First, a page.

Time to get dirty!
Re-potting a plant doesn’t necessarily mean changing the planter it’s in, but replacing and refreshing the soil, which is essential for houseplant survival.
Most plants need re-potting every 12 – 18 months, while slow growers can go for up to two years quite happily.
- As plants feed on nutrients from the soil, the potting medium becomes depleted, leaving your plant looking emaciated, sad and just generally unable to grow.
- In the wild, or even the garden, there is plenty of soil and underground nutrients for the plant’s roots to absorb. But not in a pot.
- Constant watering also flushes nutrients.
- If you want to keep your plant in the same size grow pot, then replacing soil is a good idea.
- If you are re-potting to grow a bigger specimen, then go up 1 – 2 pot sizes. Don’t shift from a small planter to a massive one, your plant won’t acclimatise well.
- Plants that are getting too big for the pot may need to be split – gently pull away a piece of the plant including the roots – this should come naturally and you’ll easily identify if there is a baby plant that can be separated from the ‘mother plant’. This baby can be potted in another container to expand your collection.
How do I know when my plant needs re-potting?
- Your plant has been in the same pot (with the same soil) for over 18 months.
- The roots are starting to grow through the drainage holes
- The plant is pushing up against the sides of the pot or bulging upwards out of the soil
- Your plant just doesn’t seem to grow anymore and looks a bit weary
- The soil dries out quickly even when you’ve just watered
Ready to mess!
1. Find a workspace
Find a spot that you don’t mind getting dirty. Outside works well, or lay a black dustbin liner flat on your kitchen table to catch the soil.
Gently squeeze the plastic grow pot at the bottom to loosen the plant, and pull the plant together with the root ball out.
Shake off excess soil. Try to keep the root ball as in tact as possible, just teasing out the end roots. Avoid tearing and separating the roots apart, it was like a trend in the eighties or something (you probably saw your mother doing it and thought that's how it's done), but it's not necessary. It only stresses the plant. The roots will find their way into the new soil on their own.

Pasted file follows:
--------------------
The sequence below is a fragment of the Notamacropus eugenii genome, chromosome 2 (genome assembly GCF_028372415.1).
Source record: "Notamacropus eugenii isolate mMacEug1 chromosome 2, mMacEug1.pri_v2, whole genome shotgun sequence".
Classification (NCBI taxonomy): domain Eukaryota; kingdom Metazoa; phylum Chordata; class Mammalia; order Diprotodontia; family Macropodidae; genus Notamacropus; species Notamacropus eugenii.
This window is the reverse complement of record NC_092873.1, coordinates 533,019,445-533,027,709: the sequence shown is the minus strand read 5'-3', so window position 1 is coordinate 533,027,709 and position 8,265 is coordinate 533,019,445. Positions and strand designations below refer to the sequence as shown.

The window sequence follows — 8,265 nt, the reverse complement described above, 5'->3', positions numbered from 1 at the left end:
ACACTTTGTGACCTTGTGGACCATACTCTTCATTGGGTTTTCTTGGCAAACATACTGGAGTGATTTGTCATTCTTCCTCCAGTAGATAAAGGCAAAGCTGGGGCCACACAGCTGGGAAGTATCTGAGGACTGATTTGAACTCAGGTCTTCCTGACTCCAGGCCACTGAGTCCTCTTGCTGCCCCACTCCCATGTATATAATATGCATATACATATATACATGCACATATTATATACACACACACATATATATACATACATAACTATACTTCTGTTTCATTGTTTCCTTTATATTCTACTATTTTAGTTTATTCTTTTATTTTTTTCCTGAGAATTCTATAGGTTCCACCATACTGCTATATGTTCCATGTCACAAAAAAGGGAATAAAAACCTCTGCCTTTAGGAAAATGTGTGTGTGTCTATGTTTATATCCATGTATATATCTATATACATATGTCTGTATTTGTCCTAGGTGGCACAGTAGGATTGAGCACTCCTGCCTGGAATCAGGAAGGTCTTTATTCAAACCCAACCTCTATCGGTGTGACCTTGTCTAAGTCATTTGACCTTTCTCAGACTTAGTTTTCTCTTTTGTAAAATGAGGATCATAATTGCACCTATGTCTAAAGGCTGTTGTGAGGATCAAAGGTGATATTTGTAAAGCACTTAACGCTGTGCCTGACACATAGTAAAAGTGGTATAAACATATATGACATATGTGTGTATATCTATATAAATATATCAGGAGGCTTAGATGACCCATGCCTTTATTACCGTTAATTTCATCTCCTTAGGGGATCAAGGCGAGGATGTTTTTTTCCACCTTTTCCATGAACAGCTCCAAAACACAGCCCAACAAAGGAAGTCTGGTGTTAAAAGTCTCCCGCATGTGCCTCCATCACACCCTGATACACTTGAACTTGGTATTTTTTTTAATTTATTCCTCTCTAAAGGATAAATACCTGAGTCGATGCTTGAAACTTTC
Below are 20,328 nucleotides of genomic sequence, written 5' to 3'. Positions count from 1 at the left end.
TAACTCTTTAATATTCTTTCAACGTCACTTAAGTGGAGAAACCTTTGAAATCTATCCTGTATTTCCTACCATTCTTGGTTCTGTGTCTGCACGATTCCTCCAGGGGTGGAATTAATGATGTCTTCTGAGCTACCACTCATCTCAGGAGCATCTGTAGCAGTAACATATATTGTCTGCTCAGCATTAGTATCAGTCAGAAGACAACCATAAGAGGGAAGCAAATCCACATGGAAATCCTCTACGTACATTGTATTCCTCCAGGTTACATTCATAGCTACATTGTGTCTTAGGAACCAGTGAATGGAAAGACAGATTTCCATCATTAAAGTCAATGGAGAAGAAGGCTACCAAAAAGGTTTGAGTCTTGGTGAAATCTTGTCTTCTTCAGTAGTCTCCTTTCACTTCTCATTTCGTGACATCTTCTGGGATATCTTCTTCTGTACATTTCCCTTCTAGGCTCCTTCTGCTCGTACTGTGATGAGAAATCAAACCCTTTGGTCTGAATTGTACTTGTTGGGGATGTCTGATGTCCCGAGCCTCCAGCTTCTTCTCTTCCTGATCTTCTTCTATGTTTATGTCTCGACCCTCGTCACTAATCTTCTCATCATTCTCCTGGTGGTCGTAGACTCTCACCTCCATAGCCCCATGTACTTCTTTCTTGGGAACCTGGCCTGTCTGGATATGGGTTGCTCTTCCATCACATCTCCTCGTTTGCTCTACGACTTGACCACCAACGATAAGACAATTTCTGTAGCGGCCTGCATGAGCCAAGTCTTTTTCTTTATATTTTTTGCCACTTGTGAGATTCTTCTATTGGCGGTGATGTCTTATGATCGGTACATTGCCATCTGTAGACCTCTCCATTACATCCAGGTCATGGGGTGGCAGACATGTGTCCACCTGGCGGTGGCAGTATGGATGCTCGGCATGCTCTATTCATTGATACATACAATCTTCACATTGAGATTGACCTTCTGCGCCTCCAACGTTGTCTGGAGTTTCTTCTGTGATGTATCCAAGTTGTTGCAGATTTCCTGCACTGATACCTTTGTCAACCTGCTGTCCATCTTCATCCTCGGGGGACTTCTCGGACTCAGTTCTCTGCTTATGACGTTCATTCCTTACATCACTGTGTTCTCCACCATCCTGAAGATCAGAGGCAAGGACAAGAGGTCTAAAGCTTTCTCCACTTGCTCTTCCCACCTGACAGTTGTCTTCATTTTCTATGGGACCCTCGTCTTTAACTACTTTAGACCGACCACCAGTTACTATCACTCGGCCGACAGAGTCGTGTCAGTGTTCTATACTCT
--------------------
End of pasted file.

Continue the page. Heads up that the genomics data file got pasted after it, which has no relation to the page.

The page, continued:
Indoor plants do not like regular compost or garden soil. Read all about different types of soil & potting media here!
CHECK YOUR PLANT’S CARE REQUIREMENTS. Some plants like Ferns, Calatheas, Orchids and Epiphytes also need a little extra help. It's a good idea to add peat moss, bark chips and perlite to make your indoor potting soil drain better.
To make it easier there are ready-made mixes that contain these ingredients.
Check out our Hemp Super Soil, which has all the right stuff mixed in already.
*What does friable mean?
Soil that easily runs through your fingers. It should feel light and when you wrap your fist around it, it shouldn’t make a ball.
If you are using a decorative planter with a drainage hole you may plant directly into the pot. Otherwise plant in a plastic grow pot, and place that in your decorative planter. Remember to place a layer of pumice stones, gravel or pebbles at the bottom of the planter underneath your grow pot, for drainage.
Place your plant in its new grow pot and start filling with potting medium of choice.
Never bury your plant! The base of the plant where the roots join the stem should sit flush with the soil.
Gently press down with your hands to secure roots.
Soil makes people happy!
Soil contains Mycobacterium vaccae - a probiotic compound found in most garden soil and potting soil. Studies have shown that this micro-organism improves breathing, reduces allergies and asthma, and increases serotonin levels.